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Is your business ready for IR35?
IR35 was first introduced in 2000. It is designed to reduce tax avoidance by contractors whom HMRC believe to be ‘disguised’ employees. These ‘employees’ are working in a similar way to a proper employee, but bill for their services through their limited companies. This limited company could be referred to as a ‘personal service company’ or PSC. A personal service company is usually a limited company that typically has a sole director, the contractor, who owns most or all the shares. Many self-employed workers will operate under a PSC rather than be a sole-trader.
Contractors come in different guises. For instance, currently, you could employ a graphic designer who leaves their permanent job on a Friday and returns to your business on the following Monday as a contractor working under their own limited company. He or she will be performing precisely the same job in the same way as they did as an employee, but with different benefits and liabilities.
However, the rules are about to due to change, and these changes could put your business at risk.
From April 2020, the IR35 rules will change, and the burden and liability will fall on the employer rather than the employee.
What are the IR35 rules currently?
Currently, to show that there is no employment relationship, the contractor must prove certain relationship criteria to determine whether they are ‘inside’ or ‘outside’ IR35. There are several basic things to keep in mind as an employer
You, as the employer, should not supervise, direct or control how the contractor delivers the services. Further, consultants must not be treated as employees and should not receive the same benefits as employees.
A right of substitution:
The consultant can provide a substitute if he/she is unable or unwilling to do the work and the employer has no right of veto as long as the replacement has the right skills/qualifications. This needs to be something that can be practised in reality and not just written into an agreement.
Nothing in the contract should prevent the contractor from performing paid work for more than one client concurrently.
No mutuality of obligation:
During an engagement, there is no obligation for the consultant to provide any services outside of those documented on the Statement of Work. Similarly, at the end of the contract, there is no obligation for the client to offer more work to the consultant and, if more work were offered, there is no obligation for the consultant to accept such work.
Consultants should demonstrate some financial risk around delivery of the services – e.g. if rework is required, it should be done at the consultant’s own cost and expenses.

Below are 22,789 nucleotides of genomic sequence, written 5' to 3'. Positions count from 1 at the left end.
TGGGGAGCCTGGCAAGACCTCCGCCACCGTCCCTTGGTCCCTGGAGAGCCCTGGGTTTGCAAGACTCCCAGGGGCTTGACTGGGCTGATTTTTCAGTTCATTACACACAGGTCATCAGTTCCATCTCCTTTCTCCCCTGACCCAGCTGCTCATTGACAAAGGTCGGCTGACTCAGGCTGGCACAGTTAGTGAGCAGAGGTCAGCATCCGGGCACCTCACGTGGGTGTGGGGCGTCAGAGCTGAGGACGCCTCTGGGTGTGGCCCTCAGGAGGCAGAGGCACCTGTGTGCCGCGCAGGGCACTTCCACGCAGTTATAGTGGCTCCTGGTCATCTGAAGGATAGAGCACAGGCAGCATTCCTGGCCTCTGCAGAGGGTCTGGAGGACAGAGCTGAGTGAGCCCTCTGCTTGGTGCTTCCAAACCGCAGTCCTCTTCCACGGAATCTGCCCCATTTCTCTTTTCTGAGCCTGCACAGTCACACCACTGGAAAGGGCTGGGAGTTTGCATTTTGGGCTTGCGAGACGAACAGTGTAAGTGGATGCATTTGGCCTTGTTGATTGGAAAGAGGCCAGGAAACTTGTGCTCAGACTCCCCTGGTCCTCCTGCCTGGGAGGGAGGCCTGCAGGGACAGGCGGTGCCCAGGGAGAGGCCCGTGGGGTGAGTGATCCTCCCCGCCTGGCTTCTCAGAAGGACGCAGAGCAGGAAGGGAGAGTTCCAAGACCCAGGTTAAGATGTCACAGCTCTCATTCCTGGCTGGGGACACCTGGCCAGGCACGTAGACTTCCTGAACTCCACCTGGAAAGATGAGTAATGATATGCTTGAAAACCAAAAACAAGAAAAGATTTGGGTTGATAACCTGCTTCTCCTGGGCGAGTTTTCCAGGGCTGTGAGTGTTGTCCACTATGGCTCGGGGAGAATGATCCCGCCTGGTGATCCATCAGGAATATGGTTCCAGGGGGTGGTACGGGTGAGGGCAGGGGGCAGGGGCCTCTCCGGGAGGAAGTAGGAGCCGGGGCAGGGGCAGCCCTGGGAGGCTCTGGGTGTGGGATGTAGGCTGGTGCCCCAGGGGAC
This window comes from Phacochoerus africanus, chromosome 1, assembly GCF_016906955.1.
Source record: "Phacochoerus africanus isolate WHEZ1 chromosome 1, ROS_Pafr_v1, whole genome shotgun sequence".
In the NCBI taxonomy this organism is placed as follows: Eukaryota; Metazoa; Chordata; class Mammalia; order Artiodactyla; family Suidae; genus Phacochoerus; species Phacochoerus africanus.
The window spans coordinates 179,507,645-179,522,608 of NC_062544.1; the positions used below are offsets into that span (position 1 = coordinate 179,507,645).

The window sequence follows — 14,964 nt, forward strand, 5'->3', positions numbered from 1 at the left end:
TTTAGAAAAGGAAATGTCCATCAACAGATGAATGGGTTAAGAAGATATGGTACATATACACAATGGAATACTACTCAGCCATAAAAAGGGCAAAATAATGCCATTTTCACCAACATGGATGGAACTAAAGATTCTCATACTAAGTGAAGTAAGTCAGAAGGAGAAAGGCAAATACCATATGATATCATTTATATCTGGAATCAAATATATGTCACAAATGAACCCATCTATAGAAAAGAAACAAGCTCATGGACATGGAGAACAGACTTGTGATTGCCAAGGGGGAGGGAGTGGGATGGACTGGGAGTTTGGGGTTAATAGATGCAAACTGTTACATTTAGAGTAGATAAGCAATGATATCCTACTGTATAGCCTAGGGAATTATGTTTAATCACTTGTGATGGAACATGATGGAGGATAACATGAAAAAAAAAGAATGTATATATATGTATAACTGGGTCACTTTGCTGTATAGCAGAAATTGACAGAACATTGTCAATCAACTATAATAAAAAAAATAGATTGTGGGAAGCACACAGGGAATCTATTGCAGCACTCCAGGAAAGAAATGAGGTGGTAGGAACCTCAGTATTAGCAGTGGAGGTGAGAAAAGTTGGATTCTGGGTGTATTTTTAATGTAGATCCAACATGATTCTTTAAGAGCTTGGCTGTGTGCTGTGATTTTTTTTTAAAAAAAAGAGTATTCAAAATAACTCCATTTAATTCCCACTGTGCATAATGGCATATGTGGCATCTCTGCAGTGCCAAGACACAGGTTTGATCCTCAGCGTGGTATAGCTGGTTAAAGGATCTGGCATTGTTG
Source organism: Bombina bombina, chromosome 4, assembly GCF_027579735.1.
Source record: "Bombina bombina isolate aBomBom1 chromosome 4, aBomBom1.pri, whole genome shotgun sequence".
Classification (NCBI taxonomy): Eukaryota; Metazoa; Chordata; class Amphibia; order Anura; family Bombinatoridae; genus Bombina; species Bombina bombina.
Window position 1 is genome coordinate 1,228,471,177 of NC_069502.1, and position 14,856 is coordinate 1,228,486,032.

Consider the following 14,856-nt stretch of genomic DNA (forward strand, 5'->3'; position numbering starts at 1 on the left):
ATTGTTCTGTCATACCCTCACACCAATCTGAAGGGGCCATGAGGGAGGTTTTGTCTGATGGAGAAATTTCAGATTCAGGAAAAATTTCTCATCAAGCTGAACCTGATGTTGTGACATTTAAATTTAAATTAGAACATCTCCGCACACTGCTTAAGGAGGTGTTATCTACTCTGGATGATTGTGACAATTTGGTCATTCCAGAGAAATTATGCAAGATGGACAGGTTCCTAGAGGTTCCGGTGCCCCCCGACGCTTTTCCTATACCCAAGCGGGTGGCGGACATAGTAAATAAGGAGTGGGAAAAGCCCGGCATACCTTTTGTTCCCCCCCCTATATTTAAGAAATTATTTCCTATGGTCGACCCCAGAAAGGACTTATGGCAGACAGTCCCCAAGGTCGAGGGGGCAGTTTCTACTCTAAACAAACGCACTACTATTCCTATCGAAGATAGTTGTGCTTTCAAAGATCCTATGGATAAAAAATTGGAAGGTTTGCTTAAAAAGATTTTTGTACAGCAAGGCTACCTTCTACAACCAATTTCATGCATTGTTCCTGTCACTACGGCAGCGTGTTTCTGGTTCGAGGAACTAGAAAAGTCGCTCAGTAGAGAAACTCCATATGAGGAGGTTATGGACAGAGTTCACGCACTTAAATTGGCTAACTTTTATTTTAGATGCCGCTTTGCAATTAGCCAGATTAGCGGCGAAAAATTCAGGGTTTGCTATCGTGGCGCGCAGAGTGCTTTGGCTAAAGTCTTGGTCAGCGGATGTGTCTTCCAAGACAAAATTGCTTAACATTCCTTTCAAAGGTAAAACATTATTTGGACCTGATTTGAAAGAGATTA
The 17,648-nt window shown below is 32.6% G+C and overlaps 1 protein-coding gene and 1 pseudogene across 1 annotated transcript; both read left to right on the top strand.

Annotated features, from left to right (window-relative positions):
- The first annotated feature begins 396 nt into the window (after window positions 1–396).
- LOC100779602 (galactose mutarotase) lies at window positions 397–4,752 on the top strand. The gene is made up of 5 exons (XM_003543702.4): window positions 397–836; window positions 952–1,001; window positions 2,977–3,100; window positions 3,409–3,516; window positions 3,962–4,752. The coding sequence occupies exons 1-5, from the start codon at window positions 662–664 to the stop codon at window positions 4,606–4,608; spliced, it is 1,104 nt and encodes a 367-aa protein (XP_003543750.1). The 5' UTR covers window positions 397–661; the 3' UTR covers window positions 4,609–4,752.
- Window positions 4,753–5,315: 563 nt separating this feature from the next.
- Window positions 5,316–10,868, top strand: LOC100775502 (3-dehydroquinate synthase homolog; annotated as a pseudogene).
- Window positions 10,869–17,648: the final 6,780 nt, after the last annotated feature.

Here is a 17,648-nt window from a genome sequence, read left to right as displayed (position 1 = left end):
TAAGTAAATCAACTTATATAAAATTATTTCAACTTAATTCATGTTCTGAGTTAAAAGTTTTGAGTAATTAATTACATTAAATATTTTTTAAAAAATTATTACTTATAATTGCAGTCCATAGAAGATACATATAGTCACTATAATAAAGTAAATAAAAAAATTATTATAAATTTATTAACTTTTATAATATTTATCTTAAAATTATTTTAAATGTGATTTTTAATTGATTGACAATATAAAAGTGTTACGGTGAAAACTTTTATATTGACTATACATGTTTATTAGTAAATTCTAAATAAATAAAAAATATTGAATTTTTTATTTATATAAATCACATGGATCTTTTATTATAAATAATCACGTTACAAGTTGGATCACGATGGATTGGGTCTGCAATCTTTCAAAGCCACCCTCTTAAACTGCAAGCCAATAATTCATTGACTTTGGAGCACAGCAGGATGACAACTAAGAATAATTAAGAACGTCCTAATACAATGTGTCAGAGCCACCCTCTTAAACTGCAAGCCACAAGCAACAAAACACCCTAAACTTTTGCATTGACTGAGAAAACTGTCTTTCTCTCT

What will happen when the rules change?
Private-sector employers hiring contractors will be responsible for determining their IR35 status, rather than the other way around.
All medium and large-sized private sector business owners will be responsible for determining whether or not the rules apply, and a worker is ‘inside IR35’ or ‘outside IR35’. Where the business is considered ‘small’, the worker/limited company contractor will remain responsible for deciding whether IR35 applies. There are certain criteria, outlined below, which will determine whether your business would be considered to be small.
To qualify as a small company, a company that is not otherwise ineligible must meet at least two of these three qualifying conditions:
turnover of £10.2m or less;
£5.1m or less on its balance sheet; or
50 employees or less.
What will I need to do as an employer?
Firstly, you will need to see if your business meets the HMRC conditions and determine the size of your business.
As the employer, you will need to decide the employment status of a worker, and you must do this for every contract you agree with an agency or the individual contractor.
IR35 will work on an engagement by engagement basis. This means each contractor you employ could have a different status so you will have to consider them individually.
You will need to be clear on your reasons for determining the status of their employment and ensure you keep detailed records of each determination, including your reasoning and fees paid.
You will need to have processes in place to deal with any disagreement which may arise from your determination.
You could be held liable for making the wrong determination.
You could become responsible for sick pay, holiday pay, pension contributions and other employee benefits.
If you employ your contractors via an agency, the law states that the responsibility lies with you to make a determination on IR35 status. Failure to take reasonable care when you make a determination about the employment status of a worker could result in the worker’s tax and National Insurance contributions becoming your responsibility.
Small-sized employers in the private sector will not have to decide the employment status of their workers. This will remain the responsibility of the worker’s intermediary, so their agency.
HMRC have published some outline advice, but IR35 is a complex tax legislation which is easily misunderstood and administered incorrectly. We recommend you take advice as to where your business responsibility lies.